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A PropertyList is a file–generally ending in .plist–which contains, guess what, properties. They are commonly used by NSUserDefaults to store preferences. For more information, see the Property List Programming Guide for Cocoa:

Property lists can only hold the following data types:

*NSDictionary *NSArray *NSString *NSNumber *NSDate *NSData

Additionally, NSDictionary keys must be strings and cannot be any other type. Old-Style ASCII property lists, such as what you get from sending -description to an NSDictionary, cannot properly represent NSNumber or NSDate objects.

Please note that no other classes are allowed. This includes your custom classes as well as all other Cocoa classes. There is no way to modify a class to make it work in a PropertyList, instead you must manually convert its data to a PropertyList data type.

Property lists are typically unarchived into standard Foundation objects with initWithContentsOfFile: methods. You can also convert a string containing a plist into an object using NSString’s propertyList message. Standard Foundation objects can often be written to file as property lists using writeToFile:atomically:. For total control over creation and reading of PropertyLists, use the NSPropertyListSerialization class.

Note that reading a mutable object from file does not create a deep mutable copy of your plist data. For example, if you have an array of dictionaries like:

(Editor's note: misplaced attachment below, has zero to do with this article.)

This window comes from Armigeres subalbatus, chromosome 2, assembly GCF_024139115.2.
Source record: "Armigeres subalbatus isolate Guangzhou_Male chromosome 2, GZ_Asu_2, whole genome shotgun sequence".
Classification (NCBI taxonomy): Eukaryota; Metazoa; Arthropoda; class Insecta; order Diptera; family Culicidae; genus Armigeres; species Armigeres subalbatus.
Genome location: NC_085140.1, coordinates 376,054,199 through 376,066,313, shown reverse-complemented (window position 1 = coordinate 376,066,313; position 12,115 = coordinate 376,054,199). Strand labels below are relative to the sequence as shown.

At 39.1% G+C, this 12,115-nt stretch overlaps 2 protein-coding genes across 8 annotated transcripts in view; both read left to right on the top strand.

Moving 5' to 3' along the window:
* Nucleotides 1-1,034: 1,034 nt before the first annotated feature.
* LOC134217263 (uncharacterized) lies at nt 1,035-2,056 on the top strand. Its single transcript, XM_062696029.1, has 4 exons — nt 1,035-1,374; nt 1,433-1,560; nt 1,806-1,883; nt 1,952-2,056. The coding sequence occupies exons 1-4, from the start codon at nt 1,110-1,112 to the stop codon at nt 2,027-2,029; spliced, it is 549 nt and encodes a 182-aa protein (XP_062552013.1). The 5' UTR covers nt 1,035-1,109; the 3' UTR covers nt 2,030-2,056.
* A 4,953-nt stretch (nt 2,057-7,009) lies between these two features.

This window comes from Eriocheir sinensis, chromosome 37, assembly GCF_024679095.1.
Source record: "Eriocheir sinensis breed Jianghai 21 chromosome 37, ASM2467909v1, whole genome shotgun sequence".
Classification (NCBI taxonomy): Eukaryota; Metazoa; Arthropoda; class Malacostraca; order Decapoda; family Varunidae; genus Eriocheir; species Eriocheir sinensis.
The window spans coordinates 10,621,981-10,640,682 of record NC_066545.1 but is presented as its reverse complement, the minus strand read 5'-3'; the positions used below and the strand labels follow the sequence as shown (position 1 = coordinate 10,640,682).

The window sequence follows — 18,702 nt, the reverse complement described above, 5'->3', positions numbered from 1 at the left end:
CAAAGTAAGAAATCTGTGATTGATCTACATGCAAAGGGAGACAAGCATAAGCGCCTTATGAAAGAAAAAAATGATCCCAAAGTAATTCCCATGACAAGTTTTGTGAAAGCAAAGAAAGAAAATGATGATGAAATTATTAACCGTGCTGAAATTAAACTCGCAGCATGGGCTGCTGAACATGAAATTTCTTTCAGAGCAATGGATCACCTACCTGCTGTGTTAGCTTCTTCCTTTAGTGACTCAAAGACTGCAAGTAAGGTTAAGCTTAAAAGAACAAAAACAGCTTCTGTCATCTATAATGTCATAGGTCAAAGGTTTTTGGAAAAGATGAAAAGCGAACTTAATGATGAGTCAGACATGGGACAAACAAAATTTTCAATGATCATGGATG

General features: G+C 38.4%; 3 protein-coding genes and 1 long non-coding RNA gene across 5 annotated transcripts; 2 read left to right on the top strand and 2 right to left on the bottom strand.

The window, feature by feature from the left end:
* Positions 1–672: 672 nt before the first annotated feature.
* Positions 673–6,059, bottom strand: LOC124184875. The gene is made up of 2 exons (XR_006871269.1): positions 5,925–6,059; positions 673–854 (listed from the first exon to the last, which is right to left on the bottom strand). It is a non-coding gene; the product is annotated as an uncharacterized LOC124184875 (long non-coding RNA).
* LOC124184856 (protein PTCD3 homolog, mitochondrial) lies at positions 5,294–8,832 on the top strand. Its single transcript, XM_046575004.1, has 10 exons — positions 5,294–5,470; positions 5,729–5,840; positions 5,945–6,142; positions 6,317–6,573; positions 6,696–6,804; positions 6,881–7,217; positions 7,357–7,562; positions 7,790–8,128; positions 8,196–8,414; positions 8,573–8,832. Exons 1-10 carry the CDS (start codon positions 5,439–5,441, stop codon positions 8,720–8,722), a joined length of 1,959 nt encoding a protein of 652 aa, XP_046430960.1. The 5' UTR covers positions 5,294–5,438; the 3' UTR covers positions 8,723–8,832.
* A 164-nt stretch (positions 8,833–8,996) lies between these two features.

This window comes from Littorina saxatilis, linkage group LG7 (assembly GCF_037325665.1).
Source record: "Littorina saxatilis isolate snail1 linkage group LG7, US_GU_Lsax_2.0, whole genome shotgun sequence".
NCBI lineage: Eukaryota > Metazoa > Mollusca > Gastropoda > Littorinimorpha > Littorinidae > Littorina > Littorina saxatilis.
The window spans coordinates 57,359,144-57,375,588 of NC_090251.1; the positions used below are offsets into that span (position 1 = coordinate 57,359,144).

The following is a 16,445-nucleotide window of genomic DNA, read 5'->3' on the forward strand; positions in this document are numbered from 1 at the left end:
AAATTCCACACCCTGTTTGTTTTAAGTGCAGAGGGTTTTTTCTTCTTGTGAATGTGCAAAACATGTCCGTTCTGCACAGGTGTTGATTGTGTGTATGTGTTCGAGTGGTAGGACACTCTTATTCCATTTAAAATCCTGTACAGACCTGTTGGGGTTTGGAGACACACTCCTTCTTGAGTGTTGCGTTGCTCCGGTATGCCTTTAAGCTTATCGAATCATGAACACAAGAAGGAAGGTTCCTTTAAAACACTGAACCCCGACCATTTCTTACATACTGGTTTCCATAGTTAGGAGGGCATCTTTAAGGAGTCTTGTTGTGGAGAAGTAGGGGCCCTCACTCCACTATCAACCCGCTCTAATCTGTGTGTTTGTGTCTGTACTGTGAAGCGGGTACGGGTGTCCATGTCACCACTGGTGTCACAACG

<?xml version=”1.0” encoding=”UTF-8”?> <!DOCTYPE plist SYSTEM “file://localhost/System/Library/DTDs/PropertyList.dtd”>

Name Herman Address 1313 Mockingbird Lane

and you instantiate a mutable array using this code snippet:

NSMutableArray *friends = [NSMutableArray arrayWithContentsOfFile:path];

The resulting array will be an NSMutableArray, but the array’s elements will be normal NSDictionary objects. If you need to do a deeply mutable copy (i.e., create a mutable array with mutable dictionaries) you need to use CoreFoundation’s CFPropertyListCreateFromXMLData function:

NSString * path = @”foo.plist” NSData * data = NULL; CFStringRef errStr = NULL; NSMutableArray * friends;

data = [NSData dataWithContentsOfFile:path]; if ( ! data ) { NSLog(@”An error occurred: couldn’t read from %@”, path); } else { friends = (NSMutableArray ) CFPropertyListCreateFromXMLData( kCFAllocatorDefault, (CFDataRef) data, kCFPropertyListMutableContainersAndLeaves, &errStr); if ( errStr != NULL ) { NSLog(@”An error occurred: %@”, (NSString)errStr); // Edited “errstr” to “errStr” for those wishing to copy/paste CFRelease(errStr); } else { NSLog(@”Property list loaded succesfully!”); } }

Here friends will be a mutable array of mutable dictionaries.

Foundation’s PropertyList API is scattered about. CoreFoundation’s PropertyList API can be found here:


See also AsciiPropertyLists, XmlPropertyLists, and ArchivingToAndUnarchivingFromPropertyLists.


I changed the NSNull warning to a general warning about all Cocoa classes. In my opinion the NSNull thing was too specific, and mentioning that all other classes are prohibited still catches that case and is more useful for other things. Thoughts? – MikeAsh

NSNull objects are more likely to sneak into a property list than a table view. I’m not sure if it is more helpful to consider NSNull unworthy of special mention.

More likely than an NSSet? More likely than an NSAttributedString or an NSColor or an NSFont?

As far as I can tell the only reason for the specific mention of NSNull is because the creator of NSNullInPropertyList had it happen to him and wanted to warn the world. While this is nice, I think a more generalized warning is considerably more useful. Generalization is critical to programming; when you encounter a specific problem, the best way to learn from it is to figure out the general class of problems that it represents, then avoid that entire class of problems in the future. – MikeAsh